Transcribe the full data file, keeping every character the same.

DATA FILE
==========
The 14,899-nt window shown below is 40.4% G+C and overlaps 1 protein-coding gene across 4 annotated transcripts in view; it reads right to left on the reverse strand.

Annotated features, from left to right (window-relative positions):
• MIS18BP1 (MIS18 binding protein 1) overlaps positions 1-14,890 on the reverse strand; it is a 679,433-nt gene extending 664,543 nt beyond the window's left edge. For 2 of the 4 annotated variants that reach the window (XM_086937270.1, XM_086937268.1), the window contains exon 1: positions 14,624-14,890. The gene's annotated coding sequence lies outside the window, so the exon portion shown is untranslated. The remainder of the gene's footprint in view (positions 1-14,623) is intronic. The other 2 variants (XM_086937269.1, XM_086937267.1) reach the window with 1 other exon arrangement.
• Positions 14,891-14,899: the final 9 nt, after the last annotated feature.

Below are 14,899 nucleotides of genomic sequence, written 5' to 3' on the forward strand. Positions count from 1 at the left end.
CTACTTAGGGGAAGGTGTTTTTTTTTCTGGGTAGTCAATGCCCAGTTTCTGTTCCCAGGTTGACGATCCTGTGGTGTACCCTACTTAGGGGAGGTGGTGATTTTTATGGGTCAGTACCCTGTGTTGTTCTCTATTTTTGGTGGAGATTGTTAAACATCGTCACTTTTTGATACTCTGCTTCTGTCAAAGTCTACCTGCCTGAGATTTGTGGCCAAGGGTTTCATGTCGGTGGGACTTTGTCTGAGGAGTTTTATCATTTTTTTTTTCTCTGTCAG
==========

The 14,899-nt window shown below is 40.4% G+C and overlaps 1 protein-coding gene across 4 annotated transcripts in view; it reads right to left on the reverse strand.

Annotated features, from left to right (window-relative positions):
• MIS18BP1 (MIS18 binding protein 1) overlaps positions 1-14,890 on the reverse strand; it is a 679,433-nt gene extending 664,543 nt beyond the window's left edge. For 2 of the 4 annotated variants that reach the window (XM_086937270.1, XM_086937268.1), the window contains exon 1: positions 14,624-14,890. The gene's annotated coding sequence lies outside the window, so the exon portion shown is untranslated. The remainder of the gene's footprint in view (positions 1-14,623) is intronic. The other 2 variants (XM_086937269.1, XM_086937267.1) reach the window with 1 other exon arrangement.
• Positions 14,891-14,899: the final 9 nt, after the last annotated feature.

Below are 14,899 nucleotides of genomic sequence, written 5' to 3' on the forward strand. Positions count from 1 at the left end.
CTACTTAGGGGAAGGTGTTTTTTTTTCTGGGTAGTCAATGCCCAGTTTCTGTTCCCAGGTTGACGATCCTGTGGTGTACCCTACTTAGGGGAGGTGGTGATTTTTATGGGTCAGTACCCTGTGTTGTTCTCTATTTTTGGTGGAGATTGTTAAACATCGTCACTTTTTGATACTCTGCTTCTGTCAAAGTCTACCTGCCTGAGATTTGTGGCCAAGGGTTTCATGTCGGTGGGACTTTGTCTGAGGAGTTTTATCATTTTTTTTTTCTCTGTCAG